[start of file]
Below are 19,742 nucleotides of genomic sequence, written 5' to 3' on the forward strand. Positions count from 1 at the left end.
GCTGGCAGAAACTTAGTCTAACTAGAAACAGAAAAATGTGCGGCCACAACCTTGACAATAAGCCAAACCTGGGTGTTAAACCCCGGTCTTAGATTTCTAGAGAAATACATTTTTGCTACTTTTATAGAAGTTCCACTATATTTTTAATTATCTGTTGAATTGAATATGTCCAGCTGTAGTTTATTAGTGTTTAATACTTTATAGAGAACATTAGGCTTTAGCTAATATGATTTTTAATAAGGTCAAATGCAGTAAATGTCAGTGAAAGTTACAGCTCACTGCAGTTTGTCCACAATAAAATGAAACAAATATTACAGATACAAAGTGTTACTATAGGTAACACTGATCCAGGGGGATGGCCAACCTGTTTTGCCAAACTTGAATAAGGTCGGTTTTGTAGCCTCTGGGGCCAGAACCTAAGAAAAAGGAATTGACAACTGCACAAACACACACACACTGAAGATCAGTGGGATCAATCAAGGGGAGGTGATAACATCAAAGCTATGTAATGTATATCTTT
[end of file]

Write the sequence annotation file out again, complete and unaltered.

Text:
Below are 19,742 nucleotides of genomic sequence, written 5' to 3' on the forward strand. Positions count from 1 at the left end.
GCTGGCAGAAACTTAGTCTAACTAGAAACAGAAAAATGTGCGGCCACAACCTTGACAATAAGCCAAACCTGGGTGTTAAACCCCGGTCTTAGATTTCTAGAGAAATACATTTTTGCTACTTTTATAGAAGTTCCACTATATTTTTAATTATCTGTTGAATTGAATATGTCCAGCTGTAGTTTATTAGTGTTTAATACTTTATAGAGAACATTAGGCTTTAGCTAATATGATTTTTAATAAGGTCAAATGCAGTAAATGTCAGTGAAAGTTACAGCTCACTGCAGTTTGTCCACAATAAAATGAAACAAATATTACAGATACAAAGTGTTACTATAGGTAACACTGATCCAGGGGGATGGCCAACCTGTTTTGCCAAACTTGAATAAGGTCGGTTTTGTAGCCTCTGGGGCCAGAACCTAAGAAAAAGGAATTGACAACTGCACAAACACACACACACTGAAGATCAGTGGGATCAATCAAGGGGAGGTGATAACATCAAAGCTATGTAATGTATATCTTT